The city of Pittsburgh boasted one of the worst-funded municipal pension plans in the country last year at this time and faced a state takeover of the system unless officials could raise funding levels to at least 50 percent of liabilities. Instead, the state allowed Pittsburgh to employ a fiscal gimmick by pledging future parking meter revenues to the pension system but counting the value of those future revenues as if they were current assets in the system. Viola! Funding problem solved. Even with that gimmick alleviating pressure from the state, Pittsburgh's pension fund continued projecting an unrealistic 8 percent annual investment return despite pressure to lower it.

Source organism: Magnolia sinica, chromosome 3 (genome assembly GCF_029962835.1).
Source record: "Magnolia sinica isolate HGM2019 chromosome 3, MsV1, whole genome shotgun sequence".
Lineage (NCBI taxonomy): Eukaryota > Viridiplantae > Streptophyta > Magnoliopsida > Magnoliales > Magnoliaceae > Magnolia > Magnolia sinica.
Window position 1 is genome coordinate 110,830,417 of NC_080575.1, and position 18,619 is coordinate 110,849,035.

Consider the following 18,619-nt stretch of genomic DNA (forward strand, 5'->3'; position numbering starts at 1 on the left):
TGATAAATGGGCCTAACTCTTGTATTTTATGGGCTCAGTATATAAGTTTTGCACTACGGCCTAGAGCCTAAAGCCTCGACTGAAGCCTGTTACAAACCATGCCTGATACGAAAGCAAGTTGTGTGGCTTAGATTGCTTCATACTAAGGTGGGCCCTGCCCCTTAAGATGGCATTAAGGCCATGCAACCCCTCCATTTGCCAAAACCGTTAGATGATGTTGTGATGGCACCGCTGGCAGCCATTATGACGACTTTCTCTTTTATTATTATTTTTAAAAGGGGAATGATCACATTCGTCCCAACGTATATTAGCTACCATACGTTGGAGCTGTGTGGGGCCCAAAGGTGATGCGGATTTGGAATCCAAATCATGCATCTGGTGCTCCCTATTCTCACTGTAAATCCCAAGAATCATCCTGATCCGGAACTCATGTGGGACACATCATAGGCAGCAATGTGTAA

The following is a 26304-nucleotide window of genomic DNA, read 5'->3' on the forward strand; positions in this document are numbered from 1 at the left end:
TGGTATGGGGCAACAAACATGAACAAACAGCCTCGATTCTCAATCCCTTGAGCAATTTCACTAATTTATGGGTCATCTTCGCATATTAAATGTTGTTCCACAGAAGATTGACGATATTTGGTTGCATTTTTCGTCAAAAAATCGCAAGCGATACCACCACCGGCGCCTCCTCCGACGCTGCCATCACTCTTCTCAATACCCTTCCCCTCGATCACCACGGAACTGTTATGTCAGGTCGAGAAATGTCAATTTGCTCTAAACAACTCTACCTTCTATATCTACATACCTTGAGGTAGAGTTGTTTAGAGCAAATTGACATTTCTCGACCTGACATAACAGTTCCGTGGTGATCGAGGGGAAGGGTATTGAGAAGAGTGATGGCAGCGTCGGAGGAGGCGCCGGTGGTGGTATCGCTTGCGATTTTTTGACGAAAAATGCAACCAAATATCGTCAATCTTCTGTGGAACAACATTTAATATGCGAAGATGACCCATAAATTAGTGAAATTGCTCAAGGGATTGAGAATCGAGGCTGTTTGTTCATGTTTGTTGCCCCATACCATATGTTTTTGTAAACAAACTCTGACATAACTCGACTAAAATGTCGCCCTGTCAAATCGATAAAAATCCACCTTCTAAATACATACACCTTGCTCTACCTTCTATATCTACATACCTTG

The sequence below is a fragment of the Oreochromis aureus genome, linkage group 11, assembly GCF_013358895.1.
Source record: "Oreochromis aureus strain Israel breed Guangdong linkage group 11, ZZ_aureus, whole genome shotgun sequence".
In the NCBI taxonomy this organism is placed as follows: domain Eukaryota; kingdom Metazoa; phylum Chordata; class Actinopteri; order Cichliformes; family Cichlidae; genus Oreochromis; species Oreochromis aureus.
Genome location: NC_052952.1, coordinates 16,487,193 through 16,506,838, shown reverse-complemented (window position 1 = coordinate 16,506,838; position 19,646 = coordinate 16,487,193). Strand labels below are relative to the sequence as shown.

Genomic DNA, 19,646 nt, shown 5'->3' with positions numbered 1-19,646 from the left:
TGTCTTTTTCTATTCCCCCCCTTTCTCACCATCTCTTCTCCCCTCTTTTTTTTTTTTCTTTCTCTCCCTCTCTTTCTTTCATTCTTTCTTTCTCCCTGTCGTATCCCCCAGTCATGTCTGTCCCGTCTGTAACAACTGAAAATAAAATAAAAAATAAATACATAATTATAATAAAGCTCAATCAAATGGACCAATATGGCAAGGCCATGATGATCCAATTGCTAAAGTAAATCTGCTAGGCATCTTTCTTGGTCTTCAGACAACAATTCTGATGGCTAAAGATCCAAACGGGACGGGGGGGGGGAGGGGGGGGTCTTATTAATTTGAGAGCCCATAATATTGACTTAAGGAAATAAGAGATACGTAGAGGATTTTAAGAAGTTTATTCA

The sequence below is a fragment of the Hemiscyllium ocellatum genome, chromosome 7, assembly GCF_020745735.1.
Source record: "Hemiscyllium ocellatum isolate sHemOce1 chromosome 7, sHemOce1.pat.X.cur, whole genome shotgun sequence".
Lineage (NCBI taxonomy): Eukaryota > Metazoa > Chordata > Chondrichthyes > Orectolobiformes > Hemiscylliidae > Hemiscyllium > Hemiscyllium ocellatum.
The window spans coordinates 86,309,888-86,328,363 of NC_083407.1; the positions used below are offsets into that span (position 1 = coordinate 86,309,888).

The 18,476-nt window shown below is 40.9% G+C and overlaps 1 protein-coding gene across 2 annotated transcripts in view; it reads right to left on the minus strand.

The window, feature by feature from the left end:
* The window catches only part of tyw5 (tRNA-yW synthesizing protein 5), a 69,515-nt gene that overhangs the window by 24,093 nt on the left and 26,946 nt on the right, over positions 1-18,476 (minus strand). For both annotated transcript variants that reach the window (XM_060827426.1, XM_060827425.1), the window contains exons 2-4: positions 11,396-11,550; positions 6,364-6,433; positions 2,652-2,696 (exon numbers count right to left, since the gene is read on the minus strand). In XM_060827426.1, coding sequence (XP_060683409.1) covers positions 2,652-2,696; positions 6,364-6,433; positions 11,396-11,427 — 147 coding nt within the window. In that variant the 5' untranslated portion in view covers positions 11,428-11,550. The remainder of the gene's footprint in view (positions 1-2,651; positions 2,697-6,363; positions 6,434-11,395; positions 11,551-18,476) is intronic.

Now the city council has refused even to study the idea of reducing the rate at which the fund discounts future liabilities to 7.5 percent or even 7 percent because, of course, that would require the city to increase contributions into the system. A new report by the Allegheny Institute notes that even with the unrealistically high 8 percent discount rate (and last year's gimmick) the Pittsburgh system is only 57 percent funded. By the new standards that ratings agency Moody's is using to evaluate pension fund liabilities, namely a more realistic rate of return similar to what corporate bonds are currently achieving, Pittsburgh's system is less than 40 percent funded. As Allegheny points out, Pittsburgh officials aren't really solving their pension problems, just kicking the can once again down the road. The problem is so deep that the city probably can't dig out of it without wholesale reform that includes switching out of the current pension system and into a defined contribution system for those not vested in the current system, Allegheny argues.